Today in Middle School I learned about “stuff” and “naughty words.”

Across the United States, successful teachers will tell you: “Vocabulary is essential to quality instruction.” This comment is undeniable. In Science Methods we have been discussing the importance of using authentic scientific vocabulary with our students from day one to acclimate them the terminology. The same could be said across the disciplines: math, social studies, health and language arts. Bottom Line: Vocabulary is paramount in education today. Today at Harding Middle School, I experienced one way to teach vocabulary to middle schoolers. And it all had to do with “stuff.”

What do you think of when you hear the word “stuff?” Think about it for a minute. What do you picture? When I hear the word “stuff,” I envision a pile of papers on my desk. You probably don’t picture this right away but now that I’ve painted the picture in your mind, you may start to. When my classroom teacher asked her 8th Graders to articulate what they imagine when they hear the word “stuff,” no two people had the same answer. Some students even imagined multiple things. This is the point. Specific vocabulary allows for the writer to paint an extremely detailed picture for the reader. Vague vocabulary adds nothing to students’ writing and doesn’t help motivate reading either.

According to my classroom teacher, vague words are “naughty words.” As a successful writer, you want to avoid “naughty words” whenever possible. If you don’t, you may lose the interest of your reader! Other words on the naughty list include: said, went, eat, look, good, slow, fast, happy and sad. My classroom teacher made it very clear to her class that this is not an all-inclusive list, and that they would be adding to it throughout the semester.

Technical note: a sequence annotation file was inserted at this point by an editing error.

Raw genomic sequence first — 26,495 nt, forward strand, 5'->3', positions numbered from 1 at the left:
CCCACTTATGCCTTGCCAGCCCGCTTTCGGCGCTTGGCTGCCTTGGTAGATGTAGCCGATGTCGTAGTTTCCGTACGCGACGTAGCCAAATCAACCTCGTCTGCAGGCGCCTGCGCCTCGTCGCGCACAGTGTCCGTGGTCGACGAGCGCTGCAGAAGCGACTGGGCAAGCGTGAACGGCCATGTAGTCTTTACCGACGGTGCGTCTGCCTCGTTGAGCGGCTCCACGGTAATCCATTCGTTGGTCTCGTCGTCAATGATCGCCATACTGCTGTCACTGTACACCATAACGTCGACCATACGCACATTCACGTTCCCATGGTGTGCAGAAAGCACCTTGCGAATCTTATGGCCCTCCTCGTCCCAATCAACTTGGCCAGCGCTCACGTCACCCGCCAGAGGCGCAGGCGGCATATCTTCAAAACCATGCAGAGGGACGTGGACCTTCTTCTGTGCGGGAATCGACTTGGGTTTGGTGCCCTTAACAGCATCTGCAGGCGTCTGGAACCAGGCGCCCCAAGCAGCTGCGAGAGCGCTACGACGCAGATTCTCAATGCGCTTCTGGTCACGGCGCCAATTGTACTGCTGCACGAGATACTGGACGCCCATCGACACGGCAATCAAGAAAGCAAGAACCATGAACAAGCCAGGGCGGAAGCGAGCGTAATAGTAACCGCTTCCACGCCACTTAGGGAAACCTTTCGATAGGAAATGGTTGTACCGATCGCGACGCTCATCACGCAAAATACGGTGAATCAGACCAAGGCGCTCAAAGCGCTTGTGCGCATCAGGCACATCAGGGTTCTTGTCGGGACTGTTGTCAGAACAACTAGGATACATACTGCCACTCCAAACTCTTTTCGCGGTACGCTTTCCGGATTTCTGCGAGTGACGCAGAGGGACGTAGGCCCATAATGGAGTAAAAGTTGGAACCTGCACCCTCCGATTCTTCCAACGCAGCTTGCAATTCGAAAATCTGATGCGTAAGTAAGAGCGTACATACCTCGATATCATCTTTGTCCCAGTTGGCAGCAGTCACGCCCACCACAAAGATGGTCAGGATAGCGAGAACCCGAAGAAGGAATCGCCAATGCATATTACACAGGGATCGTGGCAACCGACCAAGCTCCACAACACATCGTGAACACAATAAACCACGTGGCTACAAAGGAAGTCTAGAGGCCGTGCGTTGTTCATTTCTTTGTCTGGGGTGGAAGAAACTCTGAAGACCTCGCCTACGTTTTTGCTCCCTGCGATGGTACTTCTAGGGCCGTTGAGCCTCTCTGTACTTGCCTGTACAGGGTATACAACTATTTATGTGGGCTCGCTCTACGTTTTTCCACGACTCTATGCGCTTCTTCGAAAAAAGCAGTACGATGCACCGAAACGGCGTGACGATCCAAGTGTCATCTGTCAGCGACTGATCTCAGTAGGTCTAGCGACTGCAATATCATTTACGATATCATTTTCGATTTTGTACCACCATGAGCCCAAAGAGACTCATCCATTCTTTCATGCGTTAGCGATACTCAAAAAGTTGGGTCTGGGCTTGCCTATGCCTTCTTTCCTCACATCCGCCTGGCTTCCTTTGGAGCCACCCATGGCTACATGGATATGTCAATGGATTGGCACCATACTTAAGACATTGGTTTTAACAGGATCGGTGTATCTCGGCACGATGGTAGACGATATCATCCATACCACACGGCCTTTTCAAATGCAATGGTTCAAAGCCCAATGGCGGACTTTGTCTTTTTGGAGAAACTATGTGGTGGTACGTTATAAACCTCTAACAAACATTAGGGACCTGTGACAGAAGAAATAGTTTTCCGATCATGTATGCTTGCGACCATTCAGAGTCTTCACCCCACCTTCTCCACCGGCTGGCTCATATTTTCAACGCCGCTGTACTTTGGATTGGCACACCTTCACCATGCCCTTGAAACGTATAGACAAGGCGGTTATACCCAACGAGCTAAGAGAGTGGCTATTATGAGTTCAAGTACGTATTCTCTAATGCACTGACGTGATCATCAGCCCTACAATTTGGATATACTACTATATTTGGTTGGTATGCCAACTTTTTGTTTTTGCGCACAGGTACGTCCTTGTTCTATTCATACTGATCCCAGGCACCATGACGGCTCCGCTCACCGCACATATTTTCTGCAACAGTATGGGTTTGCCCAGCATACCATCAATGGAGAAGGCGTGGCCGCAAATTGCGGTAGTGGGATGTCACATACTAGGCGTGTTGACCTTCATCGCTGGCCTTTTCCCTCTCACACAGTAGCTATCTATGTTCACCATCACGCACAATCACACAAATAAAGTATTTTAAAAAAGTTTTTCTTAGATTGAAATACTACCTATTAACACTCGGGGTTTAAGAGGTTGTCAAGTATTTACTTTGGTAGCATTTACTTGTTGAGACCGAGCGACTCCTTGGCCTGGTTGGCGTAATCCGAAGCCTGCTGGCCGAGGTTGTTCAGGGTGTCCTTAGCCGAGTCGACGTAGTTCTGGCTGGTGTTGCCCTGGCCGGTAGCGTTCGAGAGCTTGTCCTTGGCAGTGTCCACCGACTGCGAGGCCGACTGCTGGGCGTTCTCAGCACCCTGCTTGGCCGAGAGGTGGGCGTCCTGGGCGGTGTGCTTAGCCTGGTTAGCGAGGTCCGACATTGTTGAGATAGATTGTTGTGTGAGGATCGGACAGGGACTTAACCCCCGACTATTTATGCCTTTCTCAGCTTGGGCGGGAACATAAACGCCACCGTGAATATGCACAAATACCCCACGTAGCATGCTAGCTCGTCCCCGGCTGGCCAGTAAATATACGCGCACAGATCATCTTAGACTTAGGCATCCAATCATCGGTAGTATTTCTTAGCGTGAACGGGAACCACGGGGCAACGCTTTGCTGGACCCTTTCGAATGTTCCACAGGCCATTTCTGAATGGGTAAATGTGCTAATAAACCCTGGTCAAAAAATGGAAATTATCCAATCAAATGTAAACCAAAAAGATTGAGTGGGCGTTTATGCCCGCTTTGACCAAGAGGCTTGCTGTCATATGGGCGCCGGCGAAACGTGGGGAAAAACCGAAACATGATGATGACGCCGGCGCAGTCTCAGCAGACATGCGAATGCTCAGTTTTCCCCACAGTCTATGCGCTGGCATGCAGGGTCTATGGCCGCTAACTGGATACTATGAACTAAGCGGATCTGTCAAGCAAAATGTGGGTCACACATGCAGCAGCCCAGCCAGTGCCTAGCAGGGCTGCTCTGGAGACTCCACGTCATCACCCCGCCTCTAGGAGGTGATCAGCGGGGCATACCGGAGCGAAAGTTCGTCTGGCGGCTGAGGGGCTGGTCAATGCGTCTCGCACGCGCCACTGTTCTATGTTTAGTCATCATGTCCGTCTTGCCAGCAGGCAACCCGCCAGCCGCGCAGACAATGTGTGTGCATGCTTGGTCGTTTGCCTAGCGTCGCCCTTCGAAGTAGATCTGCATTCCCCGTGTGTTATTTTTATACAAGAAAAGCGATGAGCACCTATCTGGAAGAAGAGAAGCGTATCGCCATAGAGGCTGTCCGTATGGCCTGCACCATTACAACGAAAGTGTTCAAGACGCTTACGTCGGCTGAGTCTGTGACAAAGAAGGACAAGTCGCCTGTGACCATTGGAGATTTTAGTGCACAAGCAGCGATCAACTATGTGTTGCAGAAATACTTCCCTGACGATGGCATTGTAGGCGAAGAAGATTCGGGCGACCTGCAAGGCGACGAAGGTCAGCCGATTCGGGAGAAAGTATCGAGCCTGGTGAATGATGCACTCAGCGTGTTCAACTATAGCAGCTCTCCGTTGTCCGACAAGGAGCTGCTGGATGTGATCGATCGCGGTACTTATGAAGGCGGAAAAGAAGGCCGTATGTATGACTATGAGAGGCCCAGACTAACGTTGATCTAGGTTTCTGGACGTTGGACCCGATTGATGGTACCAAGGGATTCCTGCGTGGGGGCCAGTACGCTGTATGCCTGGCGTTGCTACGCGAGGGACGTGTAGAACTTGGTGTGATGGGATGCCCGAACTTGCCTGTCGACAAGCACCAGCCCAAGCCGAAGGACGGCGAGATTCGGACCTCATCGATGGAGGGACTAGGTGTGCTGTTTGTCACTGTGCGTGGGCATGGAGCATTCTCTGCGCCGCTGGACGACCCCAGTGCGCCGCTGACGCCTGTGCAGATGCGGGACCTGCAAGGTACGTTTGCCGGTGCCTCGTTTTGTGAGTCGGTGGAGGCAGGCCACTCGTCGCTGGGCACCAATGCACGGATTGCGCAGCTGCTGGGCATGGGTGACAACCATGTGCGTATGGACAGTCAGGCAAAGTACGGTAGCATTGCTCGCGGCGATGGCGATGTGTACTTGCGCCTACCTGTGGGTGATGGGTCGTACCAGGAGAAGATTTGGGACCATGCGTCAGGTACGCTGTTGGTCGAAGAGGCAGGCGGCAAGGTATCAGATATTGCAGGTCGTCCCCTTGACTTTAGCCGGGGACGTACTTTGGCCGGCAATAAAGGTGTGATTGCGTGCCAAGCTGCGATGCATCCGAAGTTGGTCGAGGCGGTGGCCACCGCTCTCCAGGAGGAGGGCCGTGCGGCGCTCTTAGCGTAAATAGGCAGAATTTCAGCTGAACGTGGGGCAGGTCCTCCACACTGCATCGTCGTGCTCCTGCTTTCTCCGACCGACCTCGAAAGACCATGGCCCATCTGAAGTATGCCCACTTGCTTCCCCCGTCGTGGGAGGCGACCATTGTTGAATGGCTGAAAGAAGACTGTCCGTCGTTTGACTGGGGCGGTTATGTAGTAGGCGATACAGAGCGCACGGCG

After the class spent a few minutes sharing their thoughts, my classroom teacher passed out a collection strong and descriptive vocabulary word for students to use as resources. She then spent the next 15 minutes walking students through the words, highlighting the importance of specific and detailed word choice.

The brilliance of this packet is that the collection of descriptive words are presented in a variety of formats. There are pages that address feelings and emotions, other pages have alphabetized character traits and the last few pages are dedicated to sensory words (i.e. sound, smell, touch, etc). In other words, by presenting these descriptive words in a variety of ways, students have multiple opportunities to discover their perfect descriptive word.

In elementary education, we talk all the time about providing multiple contact points for students to hook themselves into the learning. This section of descriptive words provides these opportunities. Students who are more visual learners can refer to the charts of descriptive words. Students who are linear thinkers can rely on the alphabetized list. Within this single section of documents, there are multiple opportunities for students to hook themselves into strong vocabulary.

Vocabulary instruction is paramount in successful education. As such, there are multiple approaches to teaching the subject. In elementary classrooms I’ve been in, students are taught “expansive vocabulary” strategies. In others, students are conditioned to rely on dictionaries and thesauruses. At Harding Middle School, in 8th Grade language arts, students are taught to use specific vocabulary and avoid using “naughty words.” You will never read another of my posts with the word “stuff” in it. Pinky promise.

Thanks for reading! Come back and visit again soon. “Tell me, what you think of when you hear the word ‘stuff?’” – 8th Grade Language Arts Teacher

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